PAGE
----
In early years especially, boys should not be forced into a “girl-like” model of learning, explains Steve Mynard
Working in a multi-agency environment to positively engage targeted young people, Paul Rogers explains why no two days are ever the same
Primary learning mentor Ayub Malik explains why he is proud to be working with children experiencing barriers to learning
Shiraz Chakera, professional networks manager for the GTCE, describes how the Engage Network has supported early career teachers in coping with a major concern – classroom behaviour
Jeremy Cunningham shows how schools can ensure ‘just’ disciplinary procedures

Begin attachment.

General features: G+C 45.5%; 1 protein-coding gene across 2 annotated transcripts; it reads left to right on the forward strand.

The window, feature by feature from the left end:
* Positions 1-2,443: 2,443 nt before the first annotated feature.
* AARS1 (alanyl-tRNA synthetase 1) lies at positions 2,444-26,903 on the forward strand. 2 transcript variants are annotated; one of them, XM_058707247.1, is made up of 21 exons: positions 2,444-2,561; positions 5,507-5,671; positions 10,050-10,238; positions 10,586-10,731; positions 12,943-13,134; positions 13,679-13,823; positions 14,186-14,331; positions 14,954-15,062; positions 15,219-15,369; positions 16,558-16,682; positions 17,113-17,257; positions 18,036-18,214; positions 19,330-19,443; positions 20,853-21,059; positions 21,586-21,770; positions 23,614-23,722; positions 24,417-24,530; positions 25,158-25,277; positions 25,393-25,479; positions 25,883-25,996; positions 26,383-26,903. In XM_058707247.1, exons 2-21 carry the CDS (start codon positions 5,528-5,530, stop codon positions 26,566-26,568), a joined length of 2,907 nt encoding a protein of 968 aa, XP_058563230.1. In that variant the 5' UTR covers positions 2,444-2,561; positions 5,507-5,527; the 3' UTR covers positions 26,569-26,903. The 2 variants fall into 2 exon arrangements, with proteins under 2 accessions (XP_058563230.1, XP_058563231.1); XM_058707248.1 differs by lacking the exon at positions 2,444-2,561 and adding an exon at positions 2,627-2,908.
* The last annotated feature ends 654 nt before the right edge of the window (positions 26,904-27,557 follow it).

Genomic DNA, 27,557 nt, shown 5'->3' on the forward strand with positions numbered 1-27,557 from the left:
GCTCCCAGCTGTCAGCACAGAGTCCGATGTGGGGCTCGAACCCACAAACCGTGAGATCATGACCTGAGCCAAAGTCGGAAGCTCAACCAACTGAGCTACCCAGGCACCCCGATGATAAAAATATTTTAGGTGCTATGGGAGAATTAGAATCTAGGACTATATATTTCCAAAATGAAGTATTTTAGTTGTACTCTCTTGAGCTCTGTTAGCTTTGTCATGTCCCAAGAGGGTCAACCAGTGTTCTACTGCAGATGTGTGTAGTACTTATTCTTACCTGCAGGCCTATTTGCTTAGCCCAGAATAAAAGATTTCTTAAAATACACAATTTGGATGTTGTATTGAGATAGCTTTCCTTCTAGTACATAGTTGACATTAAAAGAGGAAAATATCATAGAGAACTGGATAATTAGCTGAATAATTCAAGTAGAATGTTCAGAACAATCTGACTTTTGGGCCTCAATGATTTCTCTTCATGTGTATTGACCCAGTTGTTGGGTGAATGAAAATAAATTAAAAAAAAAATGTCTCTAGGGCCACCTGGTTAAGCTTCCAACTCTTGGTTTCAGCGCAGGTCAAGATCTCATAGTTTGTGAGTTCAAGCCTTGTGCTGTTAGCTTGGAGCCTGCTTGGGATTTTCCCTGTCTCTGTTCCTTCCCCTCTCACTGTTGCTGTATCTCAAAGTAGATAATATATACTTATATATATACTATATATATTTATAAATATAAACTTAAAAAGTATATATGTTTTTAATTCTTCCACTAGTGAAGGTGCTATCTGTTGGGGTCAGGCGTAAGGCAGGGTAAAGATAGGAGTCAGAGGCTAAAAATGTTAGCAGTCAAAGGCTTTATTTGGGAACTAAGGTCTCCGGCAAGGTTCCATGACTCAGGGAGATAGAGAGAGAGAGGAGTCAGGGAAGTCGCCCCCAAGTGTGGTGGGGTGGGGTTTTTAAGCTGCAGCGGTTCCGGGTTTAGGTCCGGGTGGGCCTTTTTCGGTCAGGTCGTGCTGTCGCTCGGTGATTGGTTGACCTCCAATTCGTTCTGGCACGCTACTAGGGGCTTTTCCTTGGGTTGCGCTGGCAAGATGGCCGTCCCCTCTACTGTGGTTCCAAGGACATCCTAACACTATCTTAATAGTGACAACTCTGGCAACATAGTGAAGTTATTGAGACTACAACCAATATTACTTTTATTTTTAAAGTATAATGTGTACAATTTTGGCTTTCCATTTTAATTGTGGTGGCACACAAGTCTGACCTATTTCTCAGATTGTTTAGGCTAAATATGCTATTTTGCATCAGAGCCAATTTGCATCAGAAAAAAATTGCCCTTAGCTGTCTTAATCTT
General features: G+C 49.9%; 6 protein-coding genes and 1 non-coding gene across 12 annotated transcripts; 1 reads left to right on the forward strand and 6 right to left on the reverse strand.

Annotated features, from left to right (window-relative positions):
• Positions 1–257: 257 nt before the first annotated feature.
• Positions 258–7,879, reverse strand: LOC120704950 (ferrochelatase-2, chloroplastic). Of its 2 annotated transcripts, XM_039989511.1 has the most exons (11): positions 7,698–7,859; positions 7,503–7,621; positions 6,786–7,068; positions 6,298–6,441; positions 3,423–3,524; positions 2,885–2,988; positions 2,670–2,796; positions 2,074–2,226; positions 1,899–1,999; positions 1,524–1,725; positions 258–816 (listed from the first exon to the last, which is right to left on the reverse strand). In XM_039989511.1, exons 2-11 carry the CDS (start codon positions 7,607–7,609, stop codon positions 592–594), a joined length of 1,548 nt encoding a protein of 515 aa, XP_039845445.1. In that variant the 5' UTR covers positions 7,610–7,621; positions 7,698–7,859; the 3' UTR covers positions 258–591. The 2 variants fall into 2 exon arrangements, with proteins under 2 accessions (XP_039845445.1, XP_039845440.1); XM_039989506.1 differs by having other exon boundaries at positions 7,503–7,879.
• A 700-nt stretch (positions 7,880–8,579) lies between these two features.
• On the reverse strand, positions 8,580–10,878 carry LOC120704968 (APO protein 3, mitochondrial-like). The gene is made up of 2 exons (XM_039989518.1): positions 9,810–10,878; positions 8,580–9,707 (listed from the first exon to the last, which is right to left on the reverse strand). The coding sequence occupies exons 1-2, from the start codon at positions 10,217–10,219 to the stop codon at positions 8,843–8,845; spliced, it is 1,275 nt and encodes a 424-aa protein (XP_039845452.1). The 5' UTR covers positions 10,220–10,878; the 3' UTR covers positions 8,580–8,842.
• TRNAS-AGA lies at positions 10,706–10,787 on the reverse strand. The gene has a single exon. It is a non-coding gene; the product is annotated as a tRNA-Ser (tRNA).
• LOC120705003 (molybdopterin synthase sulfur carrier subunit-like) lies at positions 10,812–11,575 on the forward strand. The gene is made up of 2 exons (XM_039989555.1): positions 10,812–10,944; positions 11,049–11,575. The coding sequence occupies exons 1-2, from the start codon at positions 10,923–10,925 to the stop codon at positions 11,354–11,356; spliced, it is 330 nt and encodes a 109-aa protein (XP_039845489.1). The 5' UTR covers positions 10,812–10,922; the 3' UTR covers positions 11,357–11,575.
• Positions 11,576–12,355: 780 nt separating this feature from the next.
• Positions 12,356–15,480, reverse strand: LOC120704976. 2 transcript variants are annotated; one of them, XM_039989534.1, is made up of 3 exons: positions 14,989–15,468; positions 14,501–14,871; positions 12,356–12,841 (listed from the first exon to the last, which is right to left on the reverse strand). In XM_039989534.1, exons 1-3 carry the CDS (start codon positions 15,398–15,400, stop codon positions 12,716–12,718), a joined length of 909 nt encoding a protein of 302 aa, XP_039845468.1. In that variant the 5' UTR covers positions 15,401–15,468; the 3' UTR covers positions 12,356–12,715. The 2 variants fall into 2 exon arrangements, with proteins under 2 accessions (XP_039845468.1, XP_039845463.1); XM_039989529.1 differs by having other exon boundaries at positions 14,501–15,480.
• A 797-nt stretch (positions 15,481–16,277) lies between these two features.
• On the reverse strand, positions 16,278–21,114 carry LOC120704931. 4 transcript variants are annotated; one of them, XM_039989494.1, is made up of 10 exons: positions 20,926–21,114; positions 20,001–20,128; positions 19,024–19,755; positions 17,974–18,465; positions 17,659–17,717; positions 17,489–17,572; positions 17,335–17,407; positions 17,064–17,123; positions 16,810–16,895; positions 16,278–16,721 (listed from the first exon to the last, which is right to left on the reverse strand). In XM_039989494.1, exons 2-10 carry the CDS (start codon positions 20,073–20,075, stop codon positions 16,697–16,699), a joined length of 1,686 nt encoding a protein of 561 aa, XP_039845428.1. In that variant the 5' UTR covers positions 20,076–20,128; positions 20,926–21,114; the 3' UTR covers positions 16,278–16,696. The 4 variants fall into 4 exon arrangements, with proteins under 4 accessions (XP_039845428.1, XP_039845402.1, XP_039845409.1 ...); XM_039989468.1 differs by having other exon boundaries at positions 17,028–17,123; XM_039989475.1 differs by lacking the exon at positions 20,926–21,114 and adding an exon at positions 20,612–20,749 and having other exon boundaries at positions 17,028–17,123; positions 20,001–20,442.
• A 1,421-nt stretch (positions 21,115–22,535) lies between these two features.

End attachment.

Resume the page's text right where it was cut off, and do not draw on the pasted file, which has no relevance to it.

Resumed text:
Successful discipline is as much about positive reinforcement as it is about punishing bad behaviour. Ingrid Sutherland looks at the latest good practice
Get set for a raft of changes to legislation and guidance — including rules on use of force, searching and confiscation, writes Ingrid Sutherland
OU lecturer John Ralston explains how teachers undertaking practitioner research into behaviour management for their Open University course have produced real change in their schools
Lynn Cousins looks at everyday behaviour management and behaviour policy and considers what the future holds in this area
How can we help young people deal better with the losses they experience? Secondary drama teacher and SEAL coordinator Julie Leoni reflects on her own experiences
Toby Wood and Nick Guest describe how they have encouraged implementation of the SEAL materials in Peterborough primary schools.
In the first episode of her diary, drama teacher Julie Leoni writes about reconciling her emotional literacy programme with the school’s focus on targets and achievement.